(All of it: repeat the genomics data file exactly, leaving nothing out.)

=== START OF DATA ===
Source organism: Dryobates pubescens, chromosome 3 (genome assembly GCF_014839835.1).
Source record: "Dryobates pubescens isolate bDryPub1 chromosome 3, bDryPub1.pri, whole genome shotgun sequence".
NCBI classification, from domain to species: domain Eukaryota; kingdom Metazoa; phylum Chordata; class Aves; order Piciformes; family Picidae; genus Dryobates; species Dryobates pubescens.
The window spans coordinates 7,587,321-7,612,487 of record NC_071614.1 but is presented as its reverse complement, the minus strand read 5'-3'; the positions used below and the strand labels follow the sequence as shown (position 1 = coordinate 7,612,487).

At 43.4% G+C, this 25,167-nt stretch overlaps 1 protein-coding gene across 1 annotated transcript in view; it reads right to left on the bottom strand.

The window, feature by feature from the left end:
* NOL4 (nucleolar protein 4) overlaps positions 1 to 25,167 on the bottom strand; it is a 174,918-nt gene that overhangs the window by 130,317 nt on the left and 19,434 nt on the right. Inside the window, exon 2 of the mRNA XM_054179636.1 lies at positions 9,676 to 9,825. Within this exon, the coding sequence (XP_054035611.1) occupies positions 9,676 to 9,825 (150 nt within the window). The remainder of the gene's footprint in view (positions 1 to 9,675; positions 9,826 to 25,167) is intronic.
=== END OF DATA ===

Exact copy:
Source organism: Dryobates pubescens, chromosome 3 (genome assembly GCF_014839835.1).
Source record: "Dryobates pubescens isolate bDryPub1 chromosome 3, bDryPub1.pri, whole genome shotgun sequence".
NCBI classification, from domain to species: domain Eukaryota; kingdom Metazoa; phylum Chordata; class Aves; order Piciformes; family Picidae; genus Dryobates; species Dryobates pubescens.
The window spans coordinates 7,587,321-7,612,487 of record NC_071614.1 but is presented as its reverse complement, the minus strand read 5'-3'; the positions used below and the strand labels follow the sequence as shown (position 1 = coordinate 7,612,487).

At 43.4% G+C, this 25,167-nt stretch overlaps 1 protein-coding gene across 1 annotated transcript in view; it reads right to left on the bottom strand.

The window, feature by feature from the left end:
* NOL4 (nucleolar protein 4) overlaps positions 1 to 25,167 on the bottom strand; it is a 174,918-nt gene that overhangs the window by 130,317 nt on the left and 19,434 nt on the right. Inside the window, exon 2 of the mRNA XM_054179636.1 lies at positions 9,676 to 9,825. Within this exon, the coding sequence (XP_054035611.1) occupies positions 9,676 to 9,825 (150 nt within the window). The remainder of the gene's footprint in view (positions 1 to 9,675; positions 9,826 to 25,167) is intronic.